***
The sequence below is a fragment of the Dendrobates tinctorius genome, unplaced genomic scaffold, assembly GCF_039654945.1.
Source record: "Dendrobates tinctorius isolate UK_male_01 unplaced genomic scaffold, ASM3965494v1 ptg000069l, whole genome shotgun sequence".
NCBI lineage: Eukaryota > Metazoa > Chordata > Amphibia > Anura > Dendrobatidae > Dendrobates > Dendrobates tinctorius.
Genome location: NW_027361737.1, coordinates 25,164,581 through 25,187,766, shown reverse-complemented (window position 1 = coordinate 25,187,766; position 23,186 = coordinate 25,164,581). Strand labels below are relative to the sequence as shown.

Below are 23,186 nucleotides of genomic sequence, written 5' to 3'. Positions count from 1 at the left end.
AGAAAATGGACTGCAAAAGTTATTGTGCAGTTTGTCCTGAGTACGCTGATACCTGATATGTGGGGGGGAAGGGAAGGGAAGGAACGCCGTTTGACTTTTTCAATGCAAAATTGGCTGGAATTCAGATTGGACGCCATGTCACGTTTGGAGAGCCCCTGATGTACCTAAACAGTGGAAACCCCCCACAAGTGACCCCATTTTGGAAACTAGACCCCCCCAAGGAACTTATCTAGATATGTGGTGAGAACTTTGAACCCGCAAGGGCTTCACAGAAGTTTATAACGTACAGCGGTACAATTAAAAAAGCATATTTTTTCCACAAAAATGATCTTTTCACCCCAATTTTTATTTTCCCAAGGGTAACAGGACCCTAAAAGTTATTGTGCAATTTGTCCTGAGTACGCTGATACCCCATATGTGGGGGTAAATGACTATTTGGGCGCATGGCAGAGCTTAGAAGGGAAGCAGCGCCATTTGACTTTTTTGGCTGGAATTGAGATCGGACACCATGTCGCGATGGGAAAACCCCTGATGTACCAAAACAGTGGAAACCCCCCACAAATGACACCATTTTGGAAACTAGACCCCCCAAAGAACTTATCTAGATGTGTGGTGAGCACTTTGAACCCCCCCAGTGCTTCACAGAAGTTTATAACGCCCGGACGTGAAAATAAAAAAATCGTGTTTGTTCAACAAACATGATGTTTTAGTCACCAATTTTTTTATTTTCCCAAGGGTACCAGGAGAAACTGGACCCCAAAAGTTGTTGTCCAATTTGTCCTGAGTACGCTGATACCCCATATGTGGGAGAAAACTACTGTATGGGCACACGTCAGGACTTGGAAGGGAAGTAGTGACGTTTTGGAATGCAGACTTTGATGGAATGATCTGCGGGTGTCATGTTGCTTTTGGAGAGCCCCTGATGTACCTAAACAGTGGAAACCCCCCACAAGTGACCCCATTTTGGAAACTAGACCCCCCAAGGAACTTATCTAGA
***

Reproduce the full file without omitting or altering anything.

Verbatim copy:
The sequence below is a fragment of the Dendrobates tinctorius genome, unplaced genomic scaffold, assembly GCF_039654945.1.
Source record: "Dendrobates tinctorius isolate UK_male_01 unplaced genomic scaffold, ASM3965494v1 ptg000069l, whole genome shotgun sequence".
NCBI lineage: Eukaryota > Metazoa > Chordata > Amphibia > Anura > Dendrobatidae > Dendrobates > Dendrobates tinctorius.
Genome location: NW_027361737.1, coordinates 25,164,581 through 25,187,766, shown reverse-complemented (window position 1 = coordinate 25,187,766; position 23,186 = coordinate 25,164,581). Strand labels below are relative to the sequence as shown.

Below are 23,186 nucleotides of genomic sequence, written 5' to 3'. Positions count from 1 at the left end.
AGAAAATGGACTGCAAAAGTTATTGTGCAGTTTGTCCTGAGTACGCTGATACCTGATATGTGGGGGGGAAGGGAAGGGAAGGAACGCCGTTTGACTTTTTCAATGCAAAATTGGCTGGAATTCAGATTGGACGCCATGTCACGTTTGGAGAGCCCCTGATGTACCTAAACAGTGGAAACCCCCCACAAGTGACCCCATTTTGGAAACTAGACCCCCCCAAGGAACTTATCTAGATATGTGGTGAGAACTTTGAACCCGCAAGGGCTTCACAGAAGTTTATAACGTACAGCGGTACAATTAAAAAAGCATATTTTTTCCACAAAAATGATCTTTTCACCCCAATTTTTATTTTCCCAAGGGTAACAGGACCCTAAAAGTTATTGTGCAATTTGTCCTGAGTACGCTGATACCCCATATGTGGGGGTAAATGACTATTTGGGCGCATGGCAGAGCTTAGAAGGGAAGCAGCGCCATTTGACTTTTTTGGCTGGAATTGAGATCGGACACCATGTCGCGATGGGAAAACCCCTGATGTACCAAAACAGTGGAAACCCCCCACAAATGACACCATTTTGGAAACTAGACCCCCCAAAGAACTTATCTAGATGTGTGGTGAGCACTTTGAACCCCCCCAGTGCTTCACAGAAGTTTATAACGCCCGGACGTGAAAATAAAAAAATCGTGTTTGTTCAACAAACATGATGTTTTAGTCACCAATTTTTTTATTTTCCCAAGGGTACCAGGAGAAACTGGACCCCAAAAGTTGTTGTCCAATTTGTCCTGAGTACGCTGATACCCCATATGTGGGAGAAAACTACTGTATGGGCACACGTCAGGACTTGGAAGGGAAGTAGTGACGTTTTGGAATGCAGACTTTGATGGAATGATCTGCGGGTGTCATGTTGCTTTTGGAGAGCCCCTGATGTACCTAAACAGTGGAAACCCCCCACAAGTGACCCCATTTTGGAAACTAGACCCCCCAAGGAACTTATCTAGA